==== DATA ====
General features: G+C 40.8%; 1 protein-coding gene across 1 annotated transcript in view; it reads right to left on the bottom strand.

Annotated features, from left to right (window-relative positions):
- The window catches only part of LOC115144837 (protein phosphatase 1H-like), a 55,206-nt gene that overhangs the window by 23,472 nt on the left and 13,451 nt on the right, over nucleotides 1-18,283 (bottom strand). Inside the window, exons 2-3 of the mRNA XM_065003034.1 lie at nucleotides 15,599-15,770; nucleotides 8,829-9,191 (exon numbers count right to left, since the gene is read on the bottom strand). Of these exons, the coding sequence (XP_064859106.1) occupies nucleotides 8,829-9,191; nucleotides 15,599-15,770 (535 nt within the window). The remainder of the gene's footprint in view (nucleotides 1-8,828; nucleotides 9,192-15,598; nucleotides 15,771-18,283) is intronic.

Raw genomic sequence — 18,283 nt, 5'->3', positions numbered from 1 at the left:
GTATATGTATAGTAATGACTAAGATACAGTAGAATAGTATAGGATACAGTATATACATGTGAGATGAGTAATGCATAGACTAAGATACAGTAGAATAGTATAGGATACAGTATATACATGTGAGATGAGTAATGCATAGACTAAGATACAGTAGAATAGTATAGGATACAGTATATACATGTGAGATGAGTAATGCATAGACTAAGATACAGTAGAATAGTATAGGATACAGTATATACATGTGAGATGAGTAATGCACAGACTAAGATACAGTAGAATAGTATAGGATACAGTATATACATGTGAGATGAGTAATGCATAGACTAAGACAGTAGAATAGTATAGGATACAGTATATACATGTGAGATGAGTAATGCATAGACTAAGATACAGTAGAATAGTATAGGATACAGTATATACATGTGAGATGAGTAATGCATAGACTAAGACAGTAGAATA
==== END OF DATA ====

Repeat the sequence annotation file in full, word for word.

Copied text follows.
General features: G+C 40.8%; 1 protein-coding gene across 1 annotated transcript in view; it reads right to left on the bottom strand.

Annotated features, from left to right (window-relative positions):
- The window catches only part of LOC115144837 (protein phosphatase 1H-like), a 55,206-nt gene that overhangs the window by 23,472 nt on the left and 13,451 nt on the right, over nucleotides 1-18,283 (bottom strand). Inside the window, exons 2-3 of the mRNA XM_065003034.1 lie at nucleotides 15,599-15,770; nucleotides 8,829-9,191 (exon numbers count right to left, since the gene is read on the bottom strand). Of these exons, the coding sequence (XP_064859106.1) occupies nucleotides 8,829-9,191; nucleotides 15,599-15,770 (535 nt within the window). The remainder of the gene's footprint in view (nucleotides 1-8,828; nucleotides 9,192-15,598; nucleotides 15,771-18,283) is intronic.

Raw genomic sequence — 18,283 nt, 5'->3', positions numbered from 1 at the left:
GTATATGTATAGTAATGACTAAGATACAGTAGAATAGTATAGGATACAGTATATACATGTGAGATGAGTAATGCATAGACTAAGATACAGTAGAATAGTATAGGATACAGTATATACATGTGAGATGAGTAATGCATAGACTAAGATACAGTAGAATAGTATAGGATACAGTATATACATGTGAGATGAGTAATGCATAGACTAAGATACAGTAGAATAGTATAGGATACAGTATATACATGTGAGATGAGTAATGCACAGACTAAGATACAGTAGAATAGTATAGGATACAGTATATACATGTGAGATGAGTAATGCATAGACTAAGACAGTAGAATAGTATAGGATACAGTATATACATGTGAGATGAGTAATGCATAGACTAAGATACAGTAGAATAGTATAGGATACAGTATATACATGTGAGATGAGTAATGCATAGACTAAGACAGTAGAATA